Relying on commenters solely is a gamble, depending on the venue or the type of commenter, they may not explain the details that a new viewer would need on a match. Playing the game and researching it puts an undue burden on the viewer as only those with initial interest will find the value in putting in the time to enjoy watching the show.

Regardless of the scenario, there is an additional barrier that exists when it comes to eSports that doesn’t exist in traditional sports. The increased need to search for additional information, be it learning about the players, their story, or the game itself—all because of how they are presented and the possibilities that games allow reinforces the barrier present. EVO has always been an enjoyable tournament to watch, but it also is a prime example of the current issues and limitations that eSports face as a whole. We need more story, we need a better way to follow players and tournaments, and we need easy ways for new fans to be born by finding ways of explaining the game and exposing them to the fun of high-level gaming competition. To accomplish all this, we can’t just rely on major tournaments as the sole marketable events for eSports to take place. There need to be seasons, structure, and better ways to understand the game and the players that compete in these fantastic displayers of gaming skills.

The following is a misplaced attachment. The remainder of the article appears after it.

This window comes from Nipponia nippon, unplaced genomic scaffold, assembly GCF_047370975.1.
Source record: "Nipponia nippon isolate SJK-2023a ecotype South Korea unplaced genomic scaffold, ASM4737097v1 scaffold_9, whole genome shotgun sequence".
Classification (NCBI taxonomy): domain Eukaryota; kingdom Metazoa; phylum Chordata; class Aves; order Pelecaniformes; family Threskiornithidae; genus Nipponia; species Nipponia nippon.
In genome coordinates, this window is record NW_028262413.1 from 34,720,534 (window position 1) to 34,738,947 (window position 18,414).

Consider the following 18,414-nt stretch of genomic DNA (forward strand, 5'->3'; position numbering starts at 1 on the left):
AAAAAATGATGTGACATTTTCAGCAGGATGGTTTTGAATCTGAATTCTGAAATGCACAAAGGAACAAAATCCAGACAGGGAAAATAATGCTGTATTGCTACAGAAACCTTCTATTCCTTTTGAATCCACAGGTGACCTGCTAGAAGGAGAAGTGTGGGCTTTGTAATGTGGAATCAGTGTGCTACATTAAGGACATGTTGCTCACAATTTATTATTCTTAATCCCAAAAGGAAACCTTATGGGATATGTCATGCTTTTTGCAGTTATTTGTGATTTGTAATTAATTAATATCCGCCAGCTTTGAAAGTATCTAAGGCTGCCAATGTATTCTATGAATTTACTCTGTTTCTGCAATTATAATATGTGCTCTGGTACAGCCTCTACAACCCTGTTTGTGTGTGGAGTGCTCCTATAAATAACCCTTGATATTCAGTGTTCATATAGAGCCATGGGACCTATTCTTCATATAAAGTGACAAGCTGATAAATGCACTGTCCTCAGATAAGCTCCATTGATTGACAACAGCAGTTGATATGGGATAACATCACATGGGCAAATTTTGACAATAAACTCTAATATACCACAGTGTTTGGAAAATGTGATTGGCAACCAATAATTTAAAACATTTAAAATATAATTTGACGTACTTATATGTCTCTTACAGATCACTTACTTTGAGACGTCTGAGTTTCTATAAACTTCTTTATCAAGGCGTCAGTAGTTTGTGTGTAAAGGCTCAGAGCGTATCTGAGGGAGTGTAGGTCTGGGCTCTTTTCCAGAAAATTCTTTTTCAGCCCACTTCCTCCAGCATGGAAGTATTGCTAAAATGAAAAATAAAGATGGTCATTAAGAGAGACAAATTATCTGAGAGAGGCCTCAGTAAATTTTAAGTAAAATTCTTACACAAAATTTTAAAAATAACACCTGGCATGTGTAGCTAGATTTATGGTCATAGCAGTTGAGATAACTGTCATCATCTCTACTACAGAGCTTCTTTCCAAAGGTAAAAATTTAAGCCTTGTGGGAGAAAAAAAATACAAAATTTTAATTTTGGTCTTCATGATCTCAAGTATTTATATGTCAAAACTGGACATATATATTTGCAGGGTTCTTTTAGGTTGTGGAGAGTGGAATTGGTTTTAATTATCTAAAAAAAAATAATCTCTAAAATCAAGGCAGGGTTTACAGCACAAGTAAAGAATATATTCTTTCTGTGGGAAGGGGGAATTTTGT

Until that happens, we will continue facing the same problems over and over, a large group of potential and less invested viewers wanting to understand and enjoy the competition more, but not knowing how.